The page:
|David in Soweto 1992 freelancing for the BBC.|
It was a gracious and humbling letter. In 1992 to become a journalist, working on television, for some of the best programmes e.g. BBC Reportage was herculean.
Not me being herculean, but the effort to get there and even stay was a combination of making your own luck and believing you could make a difference.
There were hurdles to surmount: I had a chemistry degree, which may not seem a big deal, but cast a net across the newsroom and the significant major is English, Literature, History and the Social Sciences.
I understand now, like I didn't before. If you've undertaken literary critiquing as part of your discipline, you are in a strong position to analyse programmes semiotically.
There were other issue that dare not speak its name; the matter of difference from being sighted. I'm black. Now whilst that may make you raise a quizzical eyebrow, back in 1992 in the UK it was a significant deal.
So big that there was scheme after scheme to ensure ethnic minorities, women and those with disabilities got a chance to become journalists because they may have had what it took, but were held back for being different.
Twenty years on I am also wiser. Journalism, like most creative industries is incredibly competitive and is codified by ideologies and codes.
Not because it's a western model should it eschew examining the work of non-indigenous westerns, I'm British, but that the custodians of a journalism or creative genre will invariably pick examples of interests from their own ecosystems and backgrounds.
But that it is a western model, and a hegemonic one, has undoubtedly influenced journalism's global model brand?
So pick up any journalism list, blog and attempt a qualitative analysis and the results are remarkably the same as I recall from 1992.
It shouldn't be. We're global and the next generation of journalists, particularly the Masters students I lecture should be able to be compared by their merits and not where they are from. But again an understanding of semantic fields suggest why this is.
We possess a strong prediction to box things together cognitively and subconsciously.
I bumped into an editor who was asking about my work and what made it particular useful. I parried the question. Talking about myself can be self-deluding, but I said you'd have to try and figure out why the Knight Batten offered me an award.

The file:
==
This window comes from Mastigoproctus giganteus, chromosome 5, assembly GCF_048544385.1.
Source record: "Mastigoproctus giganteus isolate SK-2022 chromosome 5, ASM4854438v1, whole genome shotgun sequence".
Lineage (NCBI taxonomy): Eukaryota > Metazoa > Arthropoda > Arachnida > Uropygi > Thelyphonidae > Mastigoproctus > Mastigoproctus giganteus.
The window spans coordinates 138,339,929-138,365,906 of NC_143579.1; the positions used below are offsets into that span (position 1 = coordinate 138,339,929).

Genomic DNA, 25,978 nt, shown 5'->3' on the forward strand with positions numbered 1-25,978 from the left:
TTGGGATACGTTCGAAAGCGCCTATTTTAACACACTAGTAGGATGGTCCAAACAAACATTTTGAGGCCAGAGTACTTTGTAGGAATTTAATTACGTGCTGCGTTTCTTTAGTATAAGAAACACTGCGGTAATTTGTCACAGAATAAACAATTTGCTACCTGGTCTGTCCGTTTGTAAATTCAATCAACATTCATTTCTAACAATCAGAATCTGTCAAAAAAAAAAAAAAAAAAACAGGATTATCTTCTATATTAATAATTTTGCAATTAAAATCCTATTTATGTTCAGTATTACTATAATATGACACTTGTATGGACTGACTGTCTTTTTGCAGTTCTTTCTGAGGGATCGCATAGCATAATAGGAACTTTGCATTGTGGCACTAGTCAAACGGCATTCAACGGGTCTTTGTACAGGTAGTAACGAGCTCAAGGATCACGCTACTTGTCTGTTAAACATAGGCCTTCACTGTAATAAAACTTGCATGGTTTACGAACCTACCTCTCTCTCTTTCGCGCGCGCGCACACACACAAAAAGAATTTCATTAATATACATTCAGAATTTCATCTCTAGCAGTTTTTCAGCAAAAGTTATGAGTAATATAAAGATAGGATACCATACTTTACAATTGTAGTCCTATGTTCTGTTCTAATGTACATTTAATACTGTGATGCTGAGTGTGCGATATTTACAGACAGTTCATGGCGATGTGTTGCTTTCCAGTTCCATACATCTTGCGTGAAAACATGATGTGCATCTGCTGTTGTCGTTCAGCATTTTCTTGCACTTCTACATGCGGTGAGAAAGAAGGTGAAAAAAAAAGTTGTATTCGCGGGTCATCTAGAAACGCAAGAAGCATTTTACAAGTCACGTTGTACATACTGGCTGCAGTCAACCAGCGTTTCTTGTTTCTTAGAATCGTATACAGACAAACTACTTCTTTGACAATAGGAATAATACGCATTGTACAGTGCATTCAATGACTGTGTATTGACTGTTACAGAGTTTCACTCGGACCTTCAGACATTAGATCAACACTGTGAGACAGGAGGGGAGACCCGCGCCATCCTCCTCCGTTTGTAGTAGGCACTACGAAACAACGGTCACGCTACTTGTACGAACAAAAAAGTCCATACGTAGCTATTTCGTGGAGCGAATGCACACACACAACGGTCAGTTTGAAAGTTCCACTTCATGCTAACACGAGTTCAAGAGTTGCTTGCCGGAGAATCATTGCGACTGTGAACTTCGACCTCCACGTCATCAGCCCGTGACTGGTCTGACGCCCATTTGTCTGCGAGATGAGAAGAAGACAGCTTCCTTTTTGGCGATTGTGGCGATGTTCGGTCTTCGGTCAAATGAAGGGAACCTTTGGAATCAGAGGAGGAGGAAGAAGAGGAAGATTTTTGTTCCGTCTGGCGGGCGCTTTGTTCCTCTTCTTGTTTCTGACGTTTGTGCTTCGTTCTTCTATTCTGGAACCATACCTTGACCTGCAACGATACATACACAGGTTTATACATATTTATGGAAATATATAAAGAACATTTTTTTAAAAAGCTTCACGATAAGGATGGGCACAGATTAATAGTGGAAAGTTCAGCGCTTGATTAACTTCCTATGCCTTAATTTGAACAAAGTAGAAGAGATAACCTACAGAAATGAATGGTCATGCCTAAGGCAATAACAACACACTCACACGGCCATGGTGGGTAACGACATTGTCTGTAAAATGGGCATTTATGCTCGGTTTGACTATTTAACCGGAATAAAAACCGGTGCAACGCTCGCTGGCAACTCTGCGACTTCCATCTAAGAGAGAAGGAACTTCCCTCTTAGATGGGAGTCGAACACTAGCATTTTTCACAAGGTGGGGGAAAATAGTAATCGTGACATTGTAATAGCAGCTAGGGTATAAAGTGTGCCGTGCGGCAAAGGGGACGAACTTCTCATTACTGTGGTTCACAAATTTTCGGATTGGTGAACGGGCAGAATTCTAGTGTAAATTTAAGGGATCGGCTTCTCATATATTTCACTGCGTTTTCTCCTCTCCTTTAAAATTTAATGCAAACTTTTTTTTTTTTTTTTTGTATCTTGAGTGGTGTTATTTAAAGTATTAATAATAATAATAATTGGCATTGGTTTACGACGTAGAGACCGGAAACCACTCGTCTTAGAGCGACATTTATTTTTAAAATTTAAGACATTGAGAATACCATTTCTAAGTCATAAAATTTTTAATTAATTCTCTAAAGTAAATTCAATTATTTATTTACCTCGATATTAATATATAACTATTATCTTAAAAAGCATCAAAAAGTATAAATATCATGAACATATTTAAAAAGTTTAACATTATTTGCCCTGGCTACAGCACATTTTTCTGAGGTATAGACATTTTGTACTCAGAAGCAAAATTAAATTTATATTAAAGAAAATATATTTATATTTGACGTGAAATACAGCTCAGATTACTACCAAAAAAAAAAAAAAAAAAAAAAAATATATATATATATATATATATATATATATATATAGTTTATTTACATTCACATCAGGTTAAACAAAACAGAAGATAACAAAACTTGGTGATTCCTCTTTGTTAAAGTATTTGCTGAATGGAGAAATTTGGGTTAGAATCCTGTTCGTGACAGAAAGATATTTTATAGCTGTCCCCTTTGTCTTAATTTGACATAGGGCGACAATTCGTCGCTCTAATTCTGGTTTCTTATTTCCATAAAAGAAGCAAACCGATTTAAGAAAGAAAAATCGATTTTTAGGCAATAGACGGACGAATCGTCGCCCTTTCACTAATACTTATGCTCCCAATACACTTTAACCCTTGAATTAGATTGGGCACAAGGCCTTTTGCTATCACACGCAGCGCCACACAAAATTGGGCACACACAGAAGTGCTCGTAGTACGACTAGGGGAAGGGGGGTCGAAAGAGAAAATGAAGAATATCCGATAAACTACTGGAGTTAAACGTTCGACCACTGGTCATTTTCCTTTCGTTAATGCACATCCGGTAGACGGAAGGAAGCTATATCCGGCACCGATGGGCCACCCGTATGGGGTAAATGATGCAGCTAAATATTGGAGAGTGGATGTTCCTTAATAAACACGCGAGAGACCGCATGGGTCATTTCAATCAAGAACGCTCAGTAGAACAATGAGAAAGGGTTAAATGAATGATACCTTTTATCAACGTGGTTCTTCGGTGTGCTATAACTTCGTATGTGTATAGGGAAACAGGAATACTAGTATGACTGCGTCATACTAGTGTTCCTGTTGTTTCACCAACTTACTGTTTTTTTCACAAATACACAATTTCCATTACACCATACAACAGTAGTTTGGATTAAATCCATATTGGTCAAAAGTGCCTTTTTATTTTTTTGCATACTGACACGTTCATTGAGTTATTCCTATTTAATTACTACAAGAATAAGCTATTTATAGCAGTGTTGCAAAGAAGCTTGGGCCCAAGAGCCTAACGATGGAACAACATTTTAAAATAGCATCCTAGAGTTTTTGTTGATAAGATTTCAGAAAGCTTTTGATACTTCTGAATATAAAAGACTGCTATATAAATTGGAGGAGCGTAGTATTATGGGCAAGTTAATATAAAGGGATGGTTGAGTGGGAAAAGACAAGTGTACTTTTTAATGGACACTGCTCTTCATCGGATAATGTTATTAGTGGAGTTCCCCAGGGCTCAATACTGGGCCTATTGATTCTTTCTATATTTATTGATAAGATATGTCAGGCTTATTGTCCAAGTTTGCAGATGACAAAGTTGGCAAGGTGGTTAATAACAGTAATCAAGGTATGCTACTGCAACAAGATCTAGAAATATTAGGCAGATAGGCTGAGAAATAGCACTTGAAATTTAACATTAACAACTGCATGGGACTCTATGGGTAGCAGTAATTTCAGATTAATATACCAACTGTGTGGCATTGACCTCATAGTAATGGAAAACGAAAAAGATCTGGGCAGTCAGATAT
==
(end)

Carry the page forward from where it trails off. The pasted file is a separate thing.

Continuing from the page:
Knight Batten, "What's that?" he asked.
Winning an award does not make one an exemplar, Oh no.. but in the Internet age, working in journalism, if you don't know what the Knight Batten represents, then that says something.
Living in England can make you blinded by what's happening in the US and vice versa.
In Beirut, Egypt and more recently Tunisia I stress the point, journalism is a construct - a western model and there are issues with it that are now unsustainable. Truth doesn't vary, but how we get there doesn't have to be bound by ideological codes of others.
Next time you hear a broadcaster say this is "the news" write them an email informing them it's "their news".
If we're going to understand one another a little more, a little less on the hegemonic values and more on diversity and pluralism would help.
The super blogger I met in Tunisia, who managed to tweet while being put in jail, who has suffered jail time from writing copy, whose work is inspiring for how he puts his life on the line, but who is Lebanese, perhaps not like you, should be at the top of any list on journalism or blogs.
The brilliant film scholar Mark Cousins knew that much in the power of plurality and diversity. His epic 15- part documentary on the history of film featured Ousmane Sembene (read this article please) , Youssef Chahine et al in World view of cinema.
The Internet shouldn't make us more insular and perhaps we should be more avaricious trying to find out about those outside of our comfort circles trying to make a difference.